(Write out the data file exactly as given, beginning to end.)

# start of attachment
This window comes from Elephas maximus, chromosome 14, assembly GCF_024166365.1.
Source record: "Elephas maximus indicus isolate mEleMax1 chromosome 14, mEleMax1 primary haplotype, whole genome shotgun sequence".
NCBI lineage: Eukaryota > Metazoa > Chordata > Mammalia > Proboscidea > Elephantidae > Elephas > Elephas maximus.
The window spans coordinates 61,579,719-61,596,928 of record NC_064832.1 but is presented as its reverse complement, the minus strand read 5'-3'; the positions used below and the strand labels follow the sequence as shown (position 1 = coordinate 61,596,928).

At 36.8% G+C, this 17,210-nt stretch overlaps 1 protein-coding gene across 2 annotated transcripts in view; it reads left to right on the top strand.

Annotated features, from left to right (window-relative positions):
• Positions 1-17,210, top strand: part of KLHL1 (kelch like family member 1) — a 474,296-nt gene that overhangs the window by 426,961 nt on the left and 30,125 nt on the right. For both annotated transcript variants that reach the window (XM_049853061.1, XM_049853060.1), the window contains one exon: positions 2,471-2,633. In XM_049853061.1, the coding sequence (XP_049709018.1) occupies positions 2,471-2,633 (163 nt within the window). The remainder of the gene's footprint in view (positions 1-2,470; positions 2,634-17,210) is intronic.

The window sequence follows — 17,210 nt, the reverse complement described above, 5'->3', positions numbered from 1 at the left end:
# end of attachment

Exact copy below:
This window comes from Elephas maximus, chromosome 14, assembly GCF_024166365.1.
Source record: "Elephas maximus indicus isolate mEleMax1 chromosome 14, mEleMax1 primary haplotype, whole genome shotgun sequence".
NCBI lineage: Eukaryota > Metazoa > Chordata > Mammalia > Proboscidea > Elephantidae > Elephas > Elephas maximus.
The window spans coordinates 61,579,719-61,596,928 of record NC_064832.1 but is presented as its reverse complement, the minus strand read 5'-3'; the positions used below and the strand labels follow the sequence as shown (position 1 = coordinate 61,596,928).

At 36.8% G+C, this 17,210-nt stretch overlaps 1 protein-coding gene across 2 annotated transcripts in view; it reads left to right on the top strand.

Annotated features, from left to right (window-relative positions):
• Positions 1-17,210, top strand: part of KLHL1 (kelch like family member 1) — a 474,296-nt gene that overhangs the window by 426,961 nt on the left and 30,125 nt on the right. For both annotated transcript variants that reach the window (XM_049853061.1, XM_049853060.1), the window contains one exon: positions 2,471-2,633. In XM_049853061.1, the coding sequence (XP_049709018.1) occupies positions 2,471-2,633 (163 nt within the window). The remainder of the gene's footprint in view (positions 1-2,470; positions 2,634-17,210) is intronic.

The window sequence follows — 17,210 nt, the reverse complement described above, 5'->3', positions numbered from 1 at the left end: